HS: Inga, measure it, then warm it :)

 

Veena
March 13, 2009

Heidi, I am an avid follower of your blog, though I rarely get the chance to
cook, my sister and me love cooking and ogling at the recipes and
thinking about what to cook up next. We are indians born and bred in
Singapore and still quite rooted in indian culture but our food intake
is a vegetarian version of almost anything ( with exception of whole
meat and seafood ) you can get in Singapore.

In Ayurveda, there are three classes, or three modes of
foods/activities that will influence your mind, spirit and body. They
are sattvic, rajasic, and tamsic.

1) Sattvic - dairy products, honey (uncooked), fruits, vegetables,
pulses, grains, legumes, some mild spices like cumin, fennel, ginger,
turmeric, black pepper fall into this category. These foods are said
to promote the well-being and upliftment of mind, intellect, body and
emotions.

2) Rajasic - Tea, Coffee, Chocolate, Radishes, Strong spices like
chillis, garlic, onions, and other stimulating food. These increase
creativity in the mind, but excessive foods will create restlessness,
and irritation. ( Basically foods that promote 'passion' in the mind
and body)

3) Tamsic - Meat, Eggs, Seafood, Alcohol, Spoilt foods, foods that is
leftovers. It is said that these foods increase in inertia in the
body, and mind.

What happens when honey is cooked or heated or boiled is that its
sattvic properties of being a good, all-round ayurveda medication in
itself.... it loses these beneficial anti-oxidant healing properties,
and becomes rajasic - meaning that it becomes a stimulant.

I guess it is does not become toxic in the sense of being a toxin like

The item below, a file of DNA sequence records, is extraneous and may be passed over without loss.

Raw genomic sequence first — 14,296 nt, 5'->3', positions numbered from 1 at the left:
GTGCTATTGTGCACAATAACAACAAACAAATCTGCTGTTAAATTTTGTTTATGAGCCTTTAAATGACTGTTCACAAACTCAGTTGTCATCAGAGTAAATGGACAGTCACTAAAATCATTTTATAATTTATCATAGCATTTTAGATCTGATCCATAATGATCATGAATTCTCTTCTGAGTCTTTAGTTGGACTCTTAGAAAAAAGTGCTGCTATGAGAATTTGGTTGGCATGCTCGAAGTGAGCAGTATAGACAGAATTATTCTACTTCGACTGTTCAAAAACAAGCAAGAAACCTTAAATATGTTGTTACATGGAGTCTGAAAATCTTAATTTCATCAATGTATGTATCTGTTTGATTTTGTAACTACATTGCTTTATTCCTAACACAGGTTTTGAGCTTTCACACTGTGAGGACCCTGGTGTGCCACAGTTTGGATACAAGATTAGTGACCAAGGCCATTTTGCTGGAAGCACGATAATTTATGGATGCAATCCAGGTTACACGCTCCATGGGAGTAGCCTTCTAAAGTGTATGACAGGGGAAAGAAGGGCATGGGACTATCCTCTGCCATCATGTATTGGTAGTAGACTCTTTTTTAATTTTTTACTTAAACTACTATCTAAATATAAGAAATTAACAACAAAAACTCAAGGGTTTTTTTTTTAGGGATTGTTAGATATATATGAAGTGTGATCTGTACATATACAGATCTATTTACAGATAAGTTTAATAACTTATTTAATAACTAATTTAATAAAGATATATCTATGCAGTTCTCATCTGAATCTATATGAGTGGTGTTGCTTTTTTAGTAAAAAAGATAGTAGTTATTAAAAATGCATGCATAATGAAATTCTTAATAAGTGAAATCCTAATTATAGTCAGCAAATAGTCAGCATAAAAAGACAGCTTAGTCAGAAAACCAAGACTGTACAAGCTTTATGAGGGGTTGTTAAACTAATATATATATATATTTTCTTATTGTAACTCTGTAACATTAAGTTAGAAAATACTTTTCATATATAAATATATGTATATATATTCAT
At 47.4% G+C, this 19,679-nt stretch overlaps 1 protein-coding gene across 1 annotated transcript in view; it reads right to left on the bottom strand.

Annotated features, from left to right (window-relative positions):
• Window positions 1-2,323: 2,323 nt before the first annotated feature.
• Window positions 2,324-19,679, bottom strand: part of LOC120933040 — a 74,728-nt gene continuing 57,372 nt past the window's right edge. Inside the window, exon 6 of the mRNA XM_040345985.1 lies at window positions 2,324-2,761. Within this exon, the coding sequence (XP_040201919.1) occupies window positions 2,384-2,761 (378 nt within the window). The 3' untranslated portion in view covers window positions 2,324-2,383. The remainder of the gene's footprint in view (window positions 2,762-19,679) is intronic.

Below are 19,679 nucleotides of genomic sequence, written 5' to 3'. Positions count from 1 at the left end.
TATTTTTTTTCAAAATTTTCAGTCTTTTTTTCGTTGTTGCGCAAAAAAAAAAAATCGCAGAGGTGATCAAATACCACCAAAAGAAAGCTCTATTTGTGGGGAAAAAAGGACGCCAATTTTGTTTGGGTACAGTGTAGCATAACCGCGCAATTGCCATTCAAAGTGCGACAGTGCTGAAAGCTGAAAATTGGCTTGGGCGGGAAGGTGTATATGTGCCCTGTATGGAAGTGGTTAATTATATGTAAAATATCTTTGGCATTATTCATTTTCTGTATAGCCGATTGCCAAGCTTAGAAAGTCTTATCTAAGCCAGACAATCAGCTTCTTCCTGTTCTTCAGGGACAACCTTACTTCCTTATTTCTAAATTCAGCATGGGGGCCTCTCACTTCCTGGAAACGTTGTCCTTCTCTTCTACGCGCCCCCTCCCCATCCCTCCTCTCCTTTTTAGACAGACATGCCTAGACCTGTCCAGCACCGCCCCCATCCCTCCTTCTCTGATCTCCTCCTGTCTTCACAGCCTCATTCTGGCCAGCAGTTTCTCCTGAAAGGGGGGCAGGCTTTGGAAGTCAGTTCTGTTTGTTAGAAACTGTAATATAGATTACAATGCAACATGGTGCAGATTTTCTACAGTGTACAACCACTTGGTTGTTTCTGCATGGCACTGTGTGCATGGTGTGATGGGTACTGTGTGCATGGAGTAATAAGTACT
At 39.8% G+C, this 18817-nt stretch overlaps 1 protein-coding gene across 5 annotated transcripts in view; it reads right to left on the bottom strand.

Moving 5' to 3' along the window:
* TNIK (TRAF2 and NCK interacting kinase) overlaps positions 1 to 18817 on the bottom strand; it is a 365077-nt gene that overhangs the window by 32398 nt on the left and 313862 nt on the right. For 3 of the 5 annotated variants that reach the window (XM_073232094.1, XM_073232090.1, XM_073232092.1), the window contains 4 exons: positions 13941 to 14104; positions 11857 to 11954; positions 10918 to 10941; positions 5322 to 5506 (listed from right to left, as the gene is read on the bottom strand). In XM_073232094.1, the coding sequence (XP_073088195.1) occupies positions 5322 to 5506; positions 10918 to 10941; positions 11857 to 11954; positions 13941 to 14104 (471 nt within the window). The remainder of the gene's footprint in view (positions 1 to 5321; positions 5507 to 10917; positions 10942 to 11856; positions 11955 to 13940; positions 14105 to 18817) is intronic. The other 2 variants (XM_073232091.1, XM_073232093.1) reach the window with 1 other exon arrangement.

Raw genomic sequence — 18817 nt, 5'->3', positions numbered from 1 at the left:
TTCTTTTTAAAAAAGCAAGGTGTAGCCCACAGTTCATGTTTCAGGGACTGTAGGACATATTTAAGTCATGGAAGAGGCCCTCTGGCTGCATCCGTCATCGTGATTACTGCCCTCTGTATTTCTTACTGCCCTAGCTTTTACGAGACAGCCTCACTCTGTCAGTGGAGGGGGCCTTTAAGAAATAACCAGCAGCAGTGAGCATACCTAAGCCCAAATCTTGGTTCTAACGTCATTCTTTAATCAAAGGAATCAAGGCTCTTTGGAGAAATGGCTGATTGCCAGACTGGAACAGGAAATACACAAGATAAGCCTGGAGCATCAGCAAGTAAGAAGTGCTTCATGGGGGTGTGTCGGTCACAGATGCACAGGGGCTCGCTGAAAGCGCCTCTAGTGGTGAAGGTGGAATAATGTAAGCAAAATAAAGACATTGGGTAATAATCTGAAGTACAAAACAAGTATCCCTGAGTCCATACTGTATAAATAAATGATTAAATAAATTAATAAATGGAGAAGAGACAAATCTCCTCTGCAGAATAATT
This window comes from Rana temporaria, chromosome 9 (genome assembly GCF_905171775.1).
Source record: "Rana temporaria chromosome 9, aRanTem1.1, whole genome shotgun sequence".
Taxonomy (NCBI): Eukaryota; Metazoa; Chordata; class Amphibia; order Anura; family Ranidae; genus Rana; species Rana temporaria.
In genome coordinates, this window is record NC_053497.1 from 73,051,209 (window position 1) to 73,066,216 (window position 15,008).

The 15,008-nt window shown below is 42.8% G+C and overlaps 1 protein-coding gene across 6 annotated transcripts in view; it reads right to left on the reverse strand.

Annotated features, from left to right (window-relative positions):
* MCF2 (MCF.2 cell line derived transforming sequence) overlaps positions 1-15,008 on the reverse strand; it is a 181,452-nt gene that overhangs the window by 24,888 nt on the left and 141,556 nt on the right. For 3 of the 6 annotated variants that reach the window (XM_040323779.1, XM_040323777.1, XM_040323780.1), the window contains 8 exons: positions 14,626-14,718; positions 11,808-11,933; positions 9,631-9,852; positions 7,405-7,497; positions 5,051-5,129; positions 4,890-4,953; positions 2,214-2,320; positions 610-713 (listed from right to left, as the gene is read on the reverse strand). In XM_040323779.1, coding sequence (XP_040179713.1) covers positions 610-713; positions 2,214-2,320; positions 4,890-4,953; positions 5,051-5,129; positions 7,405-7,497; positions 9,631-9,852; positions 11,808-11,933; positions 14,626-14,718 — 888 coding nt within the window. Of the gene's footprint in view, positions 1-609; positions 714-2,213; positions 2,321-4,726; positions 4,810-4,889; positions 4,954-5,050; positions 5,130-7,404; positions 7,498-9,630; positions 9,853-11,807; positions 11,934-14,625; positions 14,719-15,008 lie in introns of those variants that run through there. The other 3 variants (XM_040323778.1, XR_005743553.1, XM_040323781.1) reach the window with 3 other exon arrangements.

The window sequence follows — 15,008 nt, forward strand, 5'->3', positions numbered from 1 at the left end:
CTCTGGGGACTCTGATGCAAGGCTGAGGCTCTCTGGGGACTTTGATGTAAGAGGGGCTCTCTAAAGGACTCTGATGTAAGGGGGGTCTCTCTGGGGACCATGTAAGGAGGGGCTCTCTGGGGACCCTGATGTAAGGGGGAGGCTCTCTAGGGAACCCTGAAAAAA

snake venom to the body, but it becomes stimulant thus it can
potentially lead to imbalance (restlessness and irritability) if
excessively consumed. So many numerous health spas are promoting
detoxification, I am sure that none of the clients are really
poisoned! More that they are clearing waste products and imbalances in
the body caused by stimulants.

Honey can be added to foods, it can be warmed to a temperature which
you can dip your finger into, meaning you can add it to teas, and
beverages, when they are of a sippable or consumable temperature. This
will make sure that honey still retains its beneficial properties.

That is what they say about honey & cooking.

I guess in those who follow Ayurveda, they are a bit fanatical about
honey, firstly because frankly speaking you can't get genuine honey in
the common grocers in India, mostly it is sugar syrup and just a hint
of honey. And those who need genuine honey, have to harvest it from
wild beehives themselves in villages, and it pretty expensive to get
it from the Ayurvedic store man. So that is why they over-zealously
guard the honey from being heated or cooked, as basically it loses its
precious goodness. And it is practically absent in Indian cooking.
Usually those who are undergoing Ayurvedic treatment, have to change
their class of foods that they take, and for them, they have to stick
to the sattvic mode of foods for detoxification & healing to take
place. For them heating honey is a no-no, so it tea coffee, chilli,
onions or garlic...

I am not sure about the processed honey we get from Australia in
stores, I guess those are heated already.

Well overall, in my opinion, as long I like to eat chocolate once or
twice a week, need my food to have a bit of chilli, and need my
morning coffee... I don't think a bit of honey cooked/baked or added
to my Starbucks coffee will make any difference to me.

I hope I could clarify. With lots of warmest regards, Veena

 

Kara
March 14, 2009

Amazing!!! Thanks. These are so delicious. My husband doesn't generally like the jelly thumbprint cookies, but with the oatmeal & honey they are a whole new cookie, bursting with flavor! In fact he ate more of these cookies than I have seen him eat of any! They will be a perfect desert to bring to any gathering.
No egg is an added bonus; I don't feel nervous at all about eating the fabulous dough ;)

 

Easy Comfort Foods
March 14, 2009

These are so cute!!! I just added this one to my personnal cookbook.

Thanks!

 

keli
March 16, 2009

Gluten-free substitution: I substituted all-purpose gluten free baking mix for the flour and flax seed meal for the oats. I added a dash more of the baking mix and these turned out great! They are also really moist. So happy to have a quick gluten free-dessert other than PB & Honey! Thanks for this recipe!

HS: Thanks for the insight Keli!